Acute Kidney Injury (AKI) is sudden kidney damage that occurs within hours or days. AKI causes a buildup of waste products in the blood, making it difficult for the kidneys to maintain fluid balance in the body. AKI can also affect other organs such as the brain, heart, and lungs. AKI often occurs in patients who are in hospitals, in intensive care units, and especially in older adults. Acute Kidney Injury (AKI) is sudden kidney damage that occurs within hours or days. AKI causes a buildup of waste products in the blood, making it difficult for the kidneys to maintain fluid balance in the body. AKI can also affect other organs such as the brain, heart, and lungs. AKI often occurs in patients who are in hospitals, in intensive care units, and especially in older adults.
AKI was defined as an increase in serum creatinine of 0.3 mg / dL within 48 hours or a 50% increase in serum creatinine values within 7 days. Baseline serum creatinine is the baseline serum creatinine value. AKI onset starts from the first day when the serum creatinine value changes. The AKI stage was determined by the peak value of serum creatinine levels after AKI detection, with an increase of 1.5-1.9, 2.0-2.9, and ≥3 times from the baseline which were then classified as stages 1, 2, and 3.
AKI is one of the dangerous complications that can occur due to the COVID-19 disease caused by the SARS-Cov-2 virus. The causes of kidney problems in COVID-19 patients tend to vary, but there are 3 underlying relationships that COVID-19 infection can exacerbate kidney damage.
First, the SARS-Cov-2 virus can cause cytopathic effects (changes in cell structure abnormalities) which can directly attack the kidneys. This is supported by the detection of Sars-Cov-2 PCR fragments in blood and urine in COVID-19 patients. Experts currently report that SARS-Cov-2 uses Angiotensin-Converting Enzyme II (ACE2) which is an enzyme found in the lungs and kidneys as a receptor for cell entry. The RNA sequence data in human tissue shows that the expression of ACE2 in the urinary organs (kidneys) is much higher (almost 100 times) compared to the respiratory organs (lungs). Therefore, kidney disorders can be caused by SARS-Cov-2 which enters cells through ACE2 which is widely expressed in the kidneys.
Second, the specific immune effect induced by specific T lymphocytes (antibodies) that react with the SARS-Cov-2 virus can damage the kidneys.
Third, SARS-Cov-2 virus-induced mediators have an indirect effect on kidney tissue, such as hypoxia (lack of oxygen levels in cells or tissues), and cause rhabdomyolysis (damage to muscle tissue that causes the release of myoglobin into the blood). Myoglobin is an iron and oxygen-binding protein found in skeletal muscle tissue. The presence of myoglobin in the blood can damage the kidneys. Symptoms include reddish dark urine, decreased urine output, weakness, and muscle aches. Early treatment with aggressive fluid replacement can reduce the risk of kidney damage.
Based on research conducted by Yichun Cheng et al, it should be noted that most COVID-19 patients who are hospitalized are at risk of developing AKI. Based on research conducted by Yichun Cheng et al, it should be noted that most COVID-19 patients who are hospitalized are at risk of developing AKI.
Recent studies report that patients with severe COVID-19 will have detectable infections in urine samples. Furthermore, the entry of SARS-CoV-2 into the systemic circulation is also a key process leading to renal failure. Based on published data, the length of time between detection of SARS-CoV-2 in a blood sample and the occurrence of AKI is approximately 7 days.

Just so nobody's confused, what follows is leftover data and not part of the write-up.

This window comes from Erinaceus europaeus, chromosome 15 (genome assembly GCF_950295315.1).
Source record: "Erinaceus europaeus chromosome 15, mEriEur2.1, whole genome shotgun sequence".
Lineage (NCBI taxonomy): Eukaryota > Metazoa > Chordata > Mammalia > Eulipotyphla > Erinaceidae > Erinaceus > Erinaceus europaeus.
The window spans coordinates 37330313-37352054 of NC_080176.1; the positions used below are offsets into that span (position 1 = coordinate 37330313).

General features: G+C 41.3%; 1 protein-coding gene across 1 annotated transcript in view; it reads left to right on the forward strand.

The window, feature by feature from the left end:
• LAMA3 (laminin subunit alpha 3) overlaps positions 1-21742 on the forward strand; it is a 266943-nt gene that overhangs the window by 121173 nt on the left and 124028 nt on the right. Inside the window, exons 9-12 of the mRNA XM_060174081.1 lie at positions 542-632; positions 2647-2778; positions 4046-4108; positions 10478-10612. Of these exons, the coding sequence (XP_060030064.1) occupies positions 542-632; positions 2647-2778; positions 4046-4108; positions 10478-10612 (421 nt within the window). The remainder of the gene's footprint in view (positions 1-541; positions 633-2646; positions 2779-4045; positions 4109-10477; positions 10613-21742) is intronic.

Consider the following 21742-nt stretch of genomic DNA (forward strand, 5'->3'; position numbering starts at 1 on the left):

Based on the above findings, it can be concluded that the cytopathic effect of SARS-CoV-2 on proximal tubular cells can cause AKI in COVID-19 patients. Therefore, more attention is needed to carry out early monitoring of kidney function in the urine of COVID-19 patients, especially patients with AKI to prevent accidental infections.
Assessment of kidney function can generally be known through several indicators. Currently, the most frequently used by clinicians is only creatinine from blood serum and enter into the calculation formula to get the number eGFR = estimated Glomerular Filtration Rate. Assessment of kidney function can generally be known through several indicators. Currently, the most frequently used by clinicians is only creatinine from blood serum and enter into the calculation formula to get the number eGFR = estimated Glomerular Filtration Rate.
In fact, the guideline for determining kidney function from journals and International Consensuses such as KDIGO 2012 Clinical Practice Guideline for the Evaluation and Management, states that several other indicators are needed in assessing kidney function, namely by measuring microalbuminuria, ACR, and urinary creatinine.
The Sinocare ACR Analyzer is one of the flagship products of Sinocare, China's largest rapid test company - POCT. Is a tool to measure the Albumin to Creatinine Ratio which is used practically with only 0.8 µL of urine. The Sinocare ACR Analyzer is intended to be used with the mALB / Cr kit reagent to quantitatively determine microalbuminuria, creatinine, and ACR (microalbuminuria to creatinine ratio) in a urine sample. This tool is only for in vitro diagnostic use (IVD) which is included in the category of point-of-care-test as a tool for diagnosing kidney disease or function.
The Sinocare ACR Analyzer has several advantages including, a practical measurement process because the reagent only needs to be inserted into the instrument and then allowed to take measurements automatically for 6.8 minutes. The Sinocare ACR Analyzer will make the patient more comfortable in taking samples because there is no pain, only using urine with a small sample volume (0.8 µL). Also, the Sinocare ACR Analyzer can be placed in a small room because it does not take up much space, and the Sinocare ACR Analyzer has a fairly lightweight of 6.5 kg.